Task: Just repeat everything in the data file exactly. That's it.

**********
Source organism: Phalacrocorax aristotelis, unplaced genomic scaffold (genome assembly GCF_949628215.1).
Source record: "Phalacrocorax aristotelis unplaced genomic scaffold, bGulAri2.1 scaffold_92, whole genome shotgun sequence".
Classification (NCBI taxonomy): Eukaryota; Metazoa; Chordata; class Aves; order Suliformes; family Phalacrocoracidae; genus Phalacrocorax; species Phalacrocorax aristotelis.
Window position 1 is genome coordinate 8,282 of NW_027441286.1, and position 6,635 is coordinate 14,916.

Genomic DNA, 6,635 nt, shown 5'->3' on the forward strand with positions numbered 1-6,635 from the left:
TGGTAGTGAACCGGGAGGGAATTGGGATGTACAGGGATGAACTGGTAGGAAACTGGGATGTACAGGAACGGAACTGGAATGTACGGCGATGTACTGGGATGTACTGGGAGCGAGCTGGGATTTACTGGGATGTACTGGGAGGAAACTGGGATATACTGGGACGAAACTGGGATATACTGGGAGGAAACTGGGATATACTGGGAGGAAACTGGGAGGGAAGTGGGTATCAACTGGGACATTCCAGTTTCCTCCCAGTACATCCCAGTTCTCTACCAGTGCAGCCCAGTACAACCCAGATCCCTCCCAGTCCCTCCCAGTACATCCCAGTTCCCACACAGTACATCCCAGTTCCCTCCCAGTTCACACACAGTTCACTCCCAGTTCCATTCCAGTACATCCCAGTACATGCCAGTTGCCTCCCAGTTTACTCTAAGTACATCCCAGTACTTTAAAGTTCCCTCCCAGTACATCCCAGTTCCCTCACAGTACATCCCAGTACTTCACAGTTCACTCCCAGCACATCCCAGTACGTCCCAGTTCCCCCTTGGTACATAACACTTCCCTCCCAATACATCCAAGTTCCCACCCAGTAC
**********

Source organism: Phalacrocorax aristotelis, unplaced genomic scaffold (genome assembly GCF_949628215.1).
Source record: "Phalacrocorax aristotelis unplaced genomic scaffold, bGulAri2.1 scaffold_92, whole genome shotgun sequence".
Classification (NCBI taxonomy): Eukaryota; Metazoa; Chordata; class Aves; order Suliformes; family Phalacrocoracidae; genus Phalacrocorax; species Phalacrocorax aristotelis.
Window position 1 is genome coordinate 8,282 of NW_027441286.1, and position 6,635 is coordinate 14,916.

Genomic DNA, 6,635 nt, shown 5'->3' on the forward strand with positions numbered 1-6,635 from the left:
TGGTAGTGAACCGGGAGGGAATTGGGATGTACAGGGATGAACTGGTAGGAAACTGGGATGTACAGGAACGGAACTGGAATGTACGGCGATGTACTGGGATGTACTGGGAGCGAGCTGGGATTTACTGGGATGTACTGGGAGGAAACTGGGATATACTGGGACGAAACTGGGATATACTGGGAGGAAACTGGGATATACTGGGAGGAAACTGGGAGGGAAGTGGGTATCAACTGGGACATTCCAGTTTCCTCCCAGTACATCCCAGTTCTCTACCAGTGCAGCCCAGTACAACCCAGATCCCTCCCAGTCCCTCCCAGTACATCCCAGTTCCCACACAGTACATCCCAGTTCCCTCCCAGTTCACACACAGTTCACTCCCAGTTCCATTCCAGTACATCCCAGTACATGCCAGTTGCCTCCCAGTTTACTCTAAGTACATCCCAGTACTTTAAAGTTCCCTCCCAGTACATCCCAGTTCCCTCACAGTACATCCCAGTACTTCACAGTTCACTCCCAGCACATCCCAGTACGTCCCAGTTCCCCCTTGGTACATAACACTTCCCTCCCAATACATCCAAGTTCCCACCCAGTAC